Every season has its own challenges that come with it. Winter is certainly no different. If you own or rent a house, there are some things that you need to keep in mind to make your winter easier and keep your house warm. Here are 7 steps to making and keeping your house ready for winter.
- Keep in mind your pipes and hoses. Water freezes, and it can do lots of damage. Never let the temperature in your house fall below 55 degrees Fahrenheit. If you have any pipes that run along the outside of the house, let those faucets drip when it is below freezing to prevent frozen pipes. Make sure to disconnect any hoses outside before temperatures drop.
- Check your roof and gutters. Look for any loose or missing shingles where melting snow could leak through. If you have a flat roof, clean it off. Also, clean your gutters. Look for any trees that have branches overhanging your roof or your power lines and get them trimmed back. (Better yet, get a professional to check for you, and gutter guards can save you from falls, too.)
- Keep your floors dry. Put out mats on the inside and outside of your door for cleaning off shoes from snow and salt. Figure out a way to store your shoes off the floor and in a way that they can dry, ideally investing in a boot tray.
- Keep the cold out. Check your windows and doors for drafts and get them addressed. If you are renting, check with your landlord to see what they want to do. Set your fans on reverse to help push warmth down into the room, instead of pushing it out; they need to be going clockwise in winter. If you have window units for air conditioning, take them out and find a place to store them for the winter.
- Switch out outdoor tools and protect outdoor items. Store any tools or pots you use in warmer weather in a dry space. Cover your patio furniture with a tarp, or get them someplace dry, too. Make sure your winter tools like snow shovels, brushes, or a snowblower are in good working order.
- Protect yourself from fires.
- Test your smoke and carbon dioxide detectors.
- This is a good time of year to switch the batteries (unless you buy the ones that have no batteries and last 10 years).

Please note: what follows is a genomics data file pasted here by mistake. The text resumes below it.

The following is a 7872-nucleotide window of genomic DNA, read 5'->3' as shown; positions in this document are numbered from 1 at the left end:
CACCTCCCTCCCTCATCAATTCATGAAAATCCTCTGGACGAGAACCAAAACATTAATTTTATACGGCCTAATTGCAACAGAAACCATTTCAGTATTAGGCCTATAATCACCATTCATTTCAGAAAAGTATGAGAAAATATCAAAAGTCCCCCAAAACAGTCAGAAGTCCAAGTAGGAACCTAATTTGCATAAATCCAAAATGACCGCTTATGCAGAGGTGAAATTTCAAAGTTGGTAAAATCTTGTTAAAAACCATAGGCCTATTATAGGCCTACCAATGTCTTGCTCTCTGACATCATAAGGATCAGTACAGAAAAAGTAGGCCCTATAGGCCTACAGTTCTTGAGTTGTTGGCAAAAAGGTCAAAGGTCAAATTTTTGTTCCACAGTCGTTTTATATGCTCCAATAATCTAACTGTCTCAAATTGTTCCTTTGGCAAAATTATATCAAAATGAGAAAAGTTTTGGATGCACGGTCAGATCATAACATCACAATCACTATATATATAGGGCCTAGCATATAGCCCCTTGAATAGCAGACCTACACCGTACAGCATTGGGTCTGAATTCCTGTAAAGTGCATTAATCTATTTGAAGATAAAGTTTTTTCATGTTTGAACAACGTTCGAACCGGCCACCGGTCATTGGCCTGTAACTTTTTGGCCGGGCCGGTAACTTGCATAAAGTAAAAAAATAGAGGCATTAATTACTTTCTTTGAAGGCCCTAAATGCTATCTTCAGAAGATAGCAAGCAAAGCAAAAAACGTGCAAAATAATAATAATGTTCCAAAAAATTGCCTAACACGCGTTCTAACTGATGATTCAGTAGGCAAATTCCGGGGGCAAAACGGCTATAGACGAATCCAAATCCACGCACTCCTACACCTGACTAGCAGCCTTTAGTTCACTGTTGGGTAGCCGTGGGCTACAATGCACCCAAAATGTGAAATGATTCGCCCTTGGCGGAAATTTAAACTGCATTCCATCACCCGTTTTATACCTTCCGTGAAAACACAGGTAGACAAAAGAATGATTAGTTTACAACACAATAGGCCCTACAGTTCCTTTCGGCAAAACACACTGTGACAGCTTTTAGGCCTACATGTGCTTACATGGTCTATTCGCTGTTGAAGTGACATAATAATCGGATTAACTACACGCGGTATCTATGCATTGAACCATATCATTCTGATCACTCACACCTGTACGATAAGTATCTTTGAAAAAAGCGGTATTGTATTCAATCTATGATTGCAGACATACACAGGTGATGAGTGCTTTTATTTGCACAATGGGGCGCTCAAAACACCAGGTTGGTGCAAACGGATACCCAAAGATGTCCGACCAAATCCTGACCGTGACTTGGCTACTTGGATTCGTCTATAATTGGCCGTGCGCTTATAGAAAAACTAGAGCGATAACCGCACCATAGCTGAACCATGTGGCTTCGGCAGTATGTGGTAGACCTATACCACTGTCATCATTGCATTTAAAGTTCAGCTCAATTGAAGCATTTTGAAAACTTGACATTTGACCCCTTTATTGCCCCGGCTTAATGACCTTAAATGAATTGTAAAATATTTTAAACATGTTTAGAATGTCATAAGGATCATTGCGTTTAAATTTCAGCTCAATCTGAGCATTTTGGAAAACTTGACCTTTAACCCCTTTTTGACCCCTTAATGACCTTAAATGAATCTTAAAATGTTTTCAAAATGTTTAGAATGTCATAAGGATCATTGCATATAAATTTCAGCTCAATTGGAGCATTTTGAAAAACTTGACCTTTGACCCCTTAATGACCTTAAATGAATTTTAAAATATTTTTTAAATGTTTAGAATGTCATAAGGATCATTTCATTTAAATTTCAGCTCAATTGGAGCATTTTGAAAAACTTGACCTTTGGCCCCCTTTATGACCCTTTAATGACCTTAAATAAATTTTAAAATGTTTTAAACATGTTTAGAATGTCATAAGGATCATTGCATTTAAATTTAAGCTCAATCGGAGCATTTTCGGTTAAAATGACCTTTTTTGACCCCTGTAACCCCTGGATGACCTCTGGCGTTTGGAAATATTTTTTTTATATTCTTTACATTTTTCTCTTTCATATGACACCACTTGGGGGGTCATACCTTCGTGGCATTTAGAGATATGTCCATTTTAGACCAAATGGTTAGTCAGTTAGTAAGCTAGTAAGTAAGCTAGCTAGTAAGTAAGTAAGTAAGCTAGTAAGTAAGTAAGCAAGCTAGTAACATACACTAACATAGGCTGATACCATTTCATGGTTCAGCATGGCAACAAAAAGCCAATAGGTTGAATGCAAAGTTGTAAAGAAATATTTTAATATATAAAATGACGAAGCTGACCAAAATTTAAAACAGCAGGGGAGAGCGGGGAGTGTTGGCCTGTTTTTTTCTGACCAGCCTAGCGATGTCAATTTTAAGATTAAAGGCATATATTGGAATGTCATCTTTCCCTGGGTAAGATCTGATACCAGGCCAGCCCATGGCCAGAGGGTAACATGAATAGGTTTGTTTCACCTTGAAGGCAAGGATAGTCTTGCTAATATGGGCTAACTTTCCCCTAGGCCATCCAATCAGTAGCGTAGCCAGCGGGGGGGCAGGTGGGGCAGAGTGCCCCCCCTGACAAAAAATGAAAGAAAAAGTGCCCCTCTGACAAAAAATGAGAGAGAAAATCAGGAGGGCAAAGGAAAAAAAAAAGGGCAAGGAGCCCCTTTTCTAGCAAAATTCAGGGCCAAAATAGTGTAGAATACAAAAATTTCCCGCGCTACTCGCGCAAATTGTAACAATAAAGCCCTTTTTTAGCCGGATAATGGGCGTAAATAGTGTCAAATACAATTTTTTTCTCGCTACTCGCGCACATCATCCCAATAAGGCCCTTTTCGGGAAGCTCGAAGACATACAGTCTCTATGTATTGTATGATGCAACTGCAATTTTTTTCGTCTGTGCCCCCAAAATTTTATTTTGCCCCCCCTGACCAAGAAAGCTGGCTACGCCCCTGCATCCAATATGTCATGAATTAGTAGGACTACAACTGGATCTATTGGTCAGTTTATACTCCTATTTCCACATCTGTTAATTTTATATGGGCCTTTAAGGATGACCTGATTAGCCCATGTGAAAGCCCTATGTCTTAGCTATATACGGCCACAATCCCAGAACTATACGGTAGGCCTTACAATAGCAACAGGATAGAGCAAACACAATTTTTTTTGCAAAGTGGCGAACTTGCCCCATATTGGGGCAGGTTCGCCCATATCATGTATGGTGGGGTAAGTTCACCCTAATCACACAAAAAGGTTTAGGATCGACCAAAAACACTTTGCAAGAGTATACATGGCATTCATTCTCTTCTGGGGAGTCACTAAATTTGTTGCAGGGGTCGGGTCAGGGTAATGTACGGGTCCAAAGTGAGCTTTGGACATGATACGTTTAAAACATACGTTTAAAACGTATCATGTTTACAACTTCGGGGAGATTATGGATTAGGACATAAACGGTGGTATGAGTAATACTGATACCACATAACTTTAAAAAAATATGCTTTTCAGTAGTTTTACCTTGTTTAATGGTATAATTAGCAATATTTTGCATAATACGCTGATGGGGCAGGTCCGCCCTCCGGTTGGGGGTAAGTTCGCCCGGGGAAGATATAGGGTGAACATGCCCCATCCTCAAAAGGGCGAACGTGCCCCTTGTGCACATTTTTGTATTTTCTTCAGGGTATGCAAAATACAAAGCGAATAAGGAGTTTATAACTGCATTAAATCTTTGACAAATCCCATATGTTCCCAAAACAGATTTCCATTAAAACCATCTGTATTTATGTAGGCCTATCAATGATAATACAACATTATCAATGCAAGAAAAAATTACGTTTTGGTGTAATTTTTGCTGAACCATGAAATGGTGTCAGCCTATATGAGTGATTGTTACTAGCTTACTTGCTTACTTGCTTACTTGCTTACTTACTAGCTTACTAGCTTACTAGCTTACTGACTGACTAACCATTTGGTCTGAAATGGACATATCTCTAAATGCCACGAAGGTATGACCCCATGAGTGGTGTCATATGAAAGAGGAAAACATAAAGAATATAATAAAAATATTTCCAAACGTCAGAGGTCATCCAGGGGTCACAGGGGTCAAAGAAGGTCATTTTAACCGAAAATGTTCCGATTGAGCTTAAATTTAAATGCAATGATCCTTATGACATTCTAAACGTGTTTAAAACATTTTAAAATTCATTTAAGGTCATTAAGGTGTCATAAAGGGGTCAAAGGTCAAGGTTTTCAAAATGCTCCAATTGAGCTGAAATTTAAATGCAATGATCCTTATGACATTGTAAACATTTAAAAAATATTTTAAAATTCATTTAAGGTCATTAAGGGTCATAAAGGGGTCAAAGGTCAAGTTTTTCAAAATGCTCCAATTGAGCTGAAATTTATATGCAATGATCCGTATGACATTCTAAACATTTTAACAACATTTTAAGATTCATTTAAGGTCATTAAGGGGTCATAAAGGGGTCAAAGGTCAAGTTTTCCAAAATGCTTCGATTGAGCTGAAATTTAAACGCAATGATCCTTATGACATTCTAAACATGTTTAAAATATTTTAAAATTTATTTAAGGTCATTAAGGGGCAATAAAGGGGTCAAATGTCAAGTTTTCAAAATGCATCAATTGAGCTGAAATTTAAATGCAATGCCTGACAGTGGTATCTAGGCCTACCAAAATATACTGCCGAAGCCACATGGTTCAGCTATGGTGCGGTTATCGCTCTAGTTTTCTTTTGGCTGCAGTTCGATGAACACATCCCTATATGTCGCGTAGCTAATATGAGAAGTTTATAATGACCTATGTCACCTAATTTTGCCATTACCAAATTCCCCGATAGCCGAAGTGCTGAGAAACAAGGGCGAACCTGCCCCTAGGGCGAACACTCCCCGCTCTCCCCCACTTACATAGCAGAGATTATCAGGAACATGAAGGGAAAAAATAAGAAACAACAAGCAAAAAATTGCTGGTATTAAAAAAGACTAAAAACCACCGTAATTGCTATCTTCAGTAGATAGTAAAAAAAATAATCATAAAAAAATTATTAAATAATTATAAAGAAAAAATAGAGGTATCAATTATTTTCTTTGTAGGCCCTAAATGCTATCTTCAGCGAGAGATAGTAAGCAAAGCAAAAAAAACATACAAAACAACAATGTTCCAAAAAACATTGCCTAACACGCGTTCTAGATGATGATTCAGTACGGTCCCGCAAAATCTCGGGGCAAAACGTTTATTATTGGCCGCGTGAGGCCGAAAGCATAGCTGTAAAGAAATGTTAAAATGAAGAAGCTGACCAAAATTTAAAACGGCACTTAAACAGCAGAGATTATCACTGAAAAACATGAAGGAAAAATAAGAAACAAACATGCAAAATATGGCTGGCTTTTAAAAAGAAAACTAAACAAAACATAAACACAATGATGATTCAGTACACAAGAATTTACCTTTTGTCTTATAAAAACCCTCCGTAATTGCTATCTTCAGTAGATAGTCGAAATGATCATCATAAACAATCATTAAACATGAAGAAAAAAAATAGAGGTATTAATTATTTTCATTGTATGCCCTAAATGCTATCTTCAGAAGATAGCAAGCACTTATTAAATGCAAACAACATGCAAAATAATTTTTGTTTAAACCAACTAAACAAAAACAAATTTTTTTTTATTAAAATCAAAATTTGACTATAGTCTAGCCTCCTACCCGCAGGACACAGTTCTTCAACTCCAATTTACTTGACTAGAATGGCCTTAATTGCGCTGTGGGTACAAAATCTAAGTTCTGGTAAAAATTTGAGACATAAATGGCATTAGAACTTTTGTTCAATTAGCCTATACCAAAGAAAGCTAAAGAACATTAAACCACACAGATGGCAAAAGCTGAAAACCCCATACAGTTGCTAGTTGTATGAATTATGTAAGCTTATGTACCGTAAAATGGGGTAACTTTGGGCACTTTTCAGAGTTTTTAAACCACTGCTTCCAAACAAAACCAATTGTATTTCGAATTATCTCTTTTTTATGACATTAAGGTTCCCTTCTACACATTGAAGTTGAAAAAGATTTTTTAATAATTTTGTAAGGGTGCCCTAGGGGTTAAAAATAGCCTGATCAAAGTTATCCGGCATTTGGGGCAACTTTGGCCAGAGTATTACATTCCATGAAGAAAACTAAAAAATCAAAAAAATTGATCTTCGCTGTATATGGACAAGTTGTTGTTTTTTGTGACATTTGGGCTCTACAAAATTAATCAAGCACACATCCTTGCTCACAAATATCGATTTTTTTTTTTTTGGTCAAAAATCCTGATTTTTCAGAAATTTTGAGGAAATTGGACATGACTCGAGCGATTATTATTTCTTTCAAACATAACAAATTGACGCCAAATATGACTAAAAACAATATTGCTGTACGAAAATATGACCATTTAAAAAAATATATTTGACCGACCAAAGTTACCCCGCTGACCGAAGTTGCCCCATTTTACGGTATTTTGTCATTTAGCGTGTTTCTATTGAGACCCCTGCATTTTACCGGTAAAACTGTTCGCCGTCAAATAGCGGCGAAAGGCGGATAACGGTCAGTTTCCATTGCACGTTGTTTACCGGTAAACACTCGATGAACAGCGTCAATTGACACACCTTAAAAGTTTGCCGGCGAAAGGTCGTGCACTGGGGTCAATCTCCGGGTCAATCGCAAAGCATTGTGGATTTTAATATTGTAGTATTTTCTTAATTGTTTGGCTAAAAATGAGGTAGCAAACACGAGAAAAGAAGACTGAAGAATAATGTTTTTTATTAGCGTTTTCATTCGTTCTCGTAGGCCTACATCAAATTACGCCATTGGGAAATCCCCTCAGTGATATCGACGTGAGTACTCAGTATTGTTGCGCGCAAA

- If you have a fireplace, check for cracks and debris. If you use it regularly, this would be a good time to have it professionally cleaned.
- Clean your dryer vent every time you do laundry.
- Have your dryer duct professionally cleaned as lint bulbs up where you can’t reach it, too!
- Maintain your HVAC. If you have a high-efficiency system, PVC vent pipes need to be cleaned out annually. Those with a boiler system should have their system cleaned every year. Those with gas should have a cleaning about every three years. If your heater has a filter, change it out. Also, if you have central air, protect your air conditioner. A tarp is not recommended. Simply putting a board over it that is bigger around than the air conditioner is sufficient to keep the snow from directly hitting it too hard. Change your filters according to the manufacturer’s directions. Some are monthly; other HEPA filters are changed annually. And in some cases, a professional is recommended to annually inspect and clean it.
With these steps, you should keep your house warm, dry, and safe for you and yours to stay cozy throughout the winter.
For those households with income at or below 200% of federal poverty guidelines, as well as those that receive Supplemental Security Income or Aid to Families with Dependent Children, check out this website to apply for weatherization assistance and find the local provider near you.
By Bethanie Ryan